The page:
* * *

 He died on July 10th, due to the effects of ALS, which in a matter of months reduced him from hearty, determined independence to nearly fully paralyzed and reliant on a machine to maintain his breathing.  Way more rapidly than is typical of ALS patients who more often decline gradually over years. 

 He returned from his annual European tour in late December.  He didn’t get to have his usual Christmas Eve party - where everyone would walk a couple blocks from his house to the Festival of Lights at the Grotto – because the extensive snow in Portland had shut down the city.  He spent New Year’s Eve with me & my girlfriend at the time.  Somewhere soon after midnight I ended up puking and passing out in the bathroom, which I hadn’t done in a few years, so that was novel.  I texted him the next day when I was in utter pain and he replied, “huh!  I feel fine.”

 It was March 6 when James Faretheewell said to me, “Isn’t it terrible about Drew’s leg…”  I hadn’t seen him in awhile so didn’t know what was going on.  The way it was described, I got the impression he had injured it while working.  I called Drew and left a voicemail.  March 13 he called back and explained he wasn’t able to leave the house because of a weird thing going on with his leg, couldn’t drive, could I bring him some vital provisions.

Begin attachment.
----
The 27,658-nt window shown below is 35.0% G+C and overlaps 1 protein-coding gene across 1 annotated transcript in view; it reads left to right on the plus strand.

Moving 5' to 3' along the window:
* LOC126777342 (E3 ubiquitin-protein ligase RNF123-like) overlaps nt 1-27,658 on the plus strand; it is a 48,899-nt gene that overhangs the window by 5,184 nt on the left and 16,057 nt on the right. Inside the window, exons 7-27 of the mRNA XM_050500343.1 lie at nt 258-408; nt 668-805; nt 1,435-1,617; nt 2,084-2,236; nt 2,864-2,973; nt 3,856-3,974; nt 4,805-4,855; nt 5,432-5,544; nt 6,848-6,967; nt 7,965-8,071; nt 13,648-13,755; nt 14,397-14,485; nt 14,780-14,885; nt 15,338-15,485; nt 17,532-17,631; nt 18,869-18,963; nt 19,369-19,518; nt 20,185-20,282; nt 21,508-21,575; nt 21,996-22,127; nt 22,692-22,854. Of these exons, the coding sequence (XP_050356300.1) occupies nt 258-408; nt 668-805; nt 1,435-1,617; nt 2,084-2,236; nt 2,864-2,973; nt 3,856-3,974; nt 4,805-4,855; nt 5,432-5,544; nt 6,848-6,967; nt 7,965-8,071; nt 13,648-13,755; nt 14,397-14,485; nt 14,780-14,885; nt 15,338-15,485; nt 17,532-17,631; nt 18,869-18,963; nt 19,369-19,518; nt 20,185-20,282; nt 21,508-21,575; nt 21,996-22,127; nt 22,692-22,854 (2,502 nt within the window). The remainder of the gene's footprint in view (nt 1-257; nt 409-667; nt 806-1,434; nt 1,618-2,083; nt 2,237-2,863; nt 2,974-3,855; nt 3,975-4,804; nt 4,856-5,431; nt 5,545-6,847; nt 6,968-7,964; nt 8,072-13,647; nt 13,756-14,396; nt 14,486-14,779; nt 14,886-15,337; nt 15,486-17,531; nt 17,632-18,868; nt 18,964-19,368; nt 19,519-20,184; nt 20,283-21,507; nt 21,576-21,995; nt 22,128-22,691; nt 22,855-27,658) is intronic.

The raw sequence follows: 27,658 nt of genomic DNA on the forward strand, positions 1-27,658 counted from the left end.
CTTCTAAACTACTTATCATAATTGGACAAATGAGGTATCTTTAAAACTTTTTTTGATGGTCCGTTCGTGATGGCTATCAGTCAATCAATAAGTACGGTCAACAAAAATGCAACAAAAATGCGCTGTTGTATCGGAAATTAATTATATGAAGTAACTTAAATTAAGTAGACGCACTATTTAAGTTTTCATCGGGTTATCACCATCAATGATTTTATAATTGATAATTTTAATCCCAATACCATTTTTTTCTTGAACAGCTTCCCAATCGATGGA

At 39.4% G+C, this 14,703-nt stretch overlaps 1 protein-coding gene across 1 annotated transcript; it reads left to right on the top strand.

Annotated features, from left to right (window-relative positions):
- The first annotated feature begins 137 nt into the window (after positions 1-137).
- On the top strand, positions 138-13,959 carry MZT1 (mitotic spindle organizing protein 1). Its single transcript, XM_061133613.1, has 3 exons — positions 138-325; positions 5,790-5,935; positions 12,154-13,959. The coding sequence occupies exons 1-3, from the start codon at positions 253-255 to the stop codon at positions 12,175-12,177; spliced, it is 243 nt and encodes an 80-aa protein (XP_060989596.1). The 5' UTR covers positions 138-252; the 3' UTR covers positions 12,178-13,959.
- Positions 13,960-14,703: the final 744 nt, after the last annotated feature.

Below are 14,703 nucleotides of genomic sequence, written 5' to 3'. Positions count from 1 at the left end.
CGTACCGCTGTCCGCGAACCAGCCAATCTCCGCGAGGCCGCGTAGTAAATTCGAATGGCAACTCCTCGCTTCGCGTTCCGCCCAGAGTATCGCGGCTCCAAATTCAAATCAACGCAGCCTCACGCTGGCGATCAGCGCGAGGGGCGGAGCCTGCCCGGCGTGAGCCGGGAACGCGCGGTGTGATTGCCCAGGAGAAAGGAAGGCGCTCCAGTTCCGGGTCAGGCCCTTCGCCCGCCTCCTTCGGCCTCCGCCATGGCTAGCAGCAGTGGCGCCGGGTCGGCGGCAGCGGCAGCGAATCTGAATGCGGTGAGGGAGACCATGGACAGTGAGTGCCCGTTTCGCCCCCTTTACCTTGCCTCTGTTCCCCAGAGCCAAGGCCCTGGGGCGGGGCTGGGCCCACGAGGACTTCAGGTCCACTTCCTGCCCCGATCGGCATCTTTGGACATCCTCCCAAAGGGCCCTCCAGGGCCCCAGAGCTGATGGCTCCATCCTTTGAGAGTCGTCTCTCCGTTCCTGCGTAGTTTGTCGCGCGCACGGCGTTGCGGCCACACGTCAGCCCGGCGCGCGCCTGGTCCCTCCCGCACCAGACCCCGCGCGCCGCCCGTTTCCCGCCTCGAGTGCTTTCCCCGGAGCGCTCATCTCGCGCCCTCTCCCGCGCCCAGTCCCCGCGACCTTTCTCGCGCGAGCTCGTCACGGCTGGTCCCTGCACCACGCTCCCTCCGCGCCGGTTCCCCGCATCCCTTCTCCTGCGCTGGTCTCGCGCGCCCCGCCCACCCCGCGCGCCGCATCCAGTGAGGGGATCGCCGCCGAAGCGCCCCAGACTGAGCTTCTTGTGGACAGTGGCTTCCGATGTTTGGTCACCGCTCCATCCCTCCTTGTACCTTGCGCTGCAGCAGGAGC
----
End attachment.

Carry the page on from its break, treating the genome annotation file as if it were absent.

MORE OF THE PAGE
“Sure, What do you need?”

“Whiskey.  And wine…. and beer… “

 Walking out of Rose City Liquor that afternoon, there was a massive freak hailstorm.  I’m talking shotgun style, deafening hail.  So much that it piled up several inches deep like snow.  When I finally got to his house, he was sitting in his ragged gold velour chair outside, smoking his pipe, per usual, but then limping and holding onto walls and furniture to navigate and his one leg had been strangely losing weight… We drank whiskey with beer chasers while he explained he’d had an MRI and there was a pinched nerve in his back which was likely the cause.  I said well that’s good, at least it’s not something serious like MS or something.  He agreed. 

 It still sounded weird to me, so later I googled incessantly and sure enough – a pinched nerve can indeed cause muscle atrophy due to the body losing signal and not directing nutrients that way… the next couple of weeks, particularly at Sean Hudson’s birthday party, Gall’s longtime bassist, I relayed to mutual friends and Gall band members about it and thank god there was a logical reason and that it wasn’t something more serious…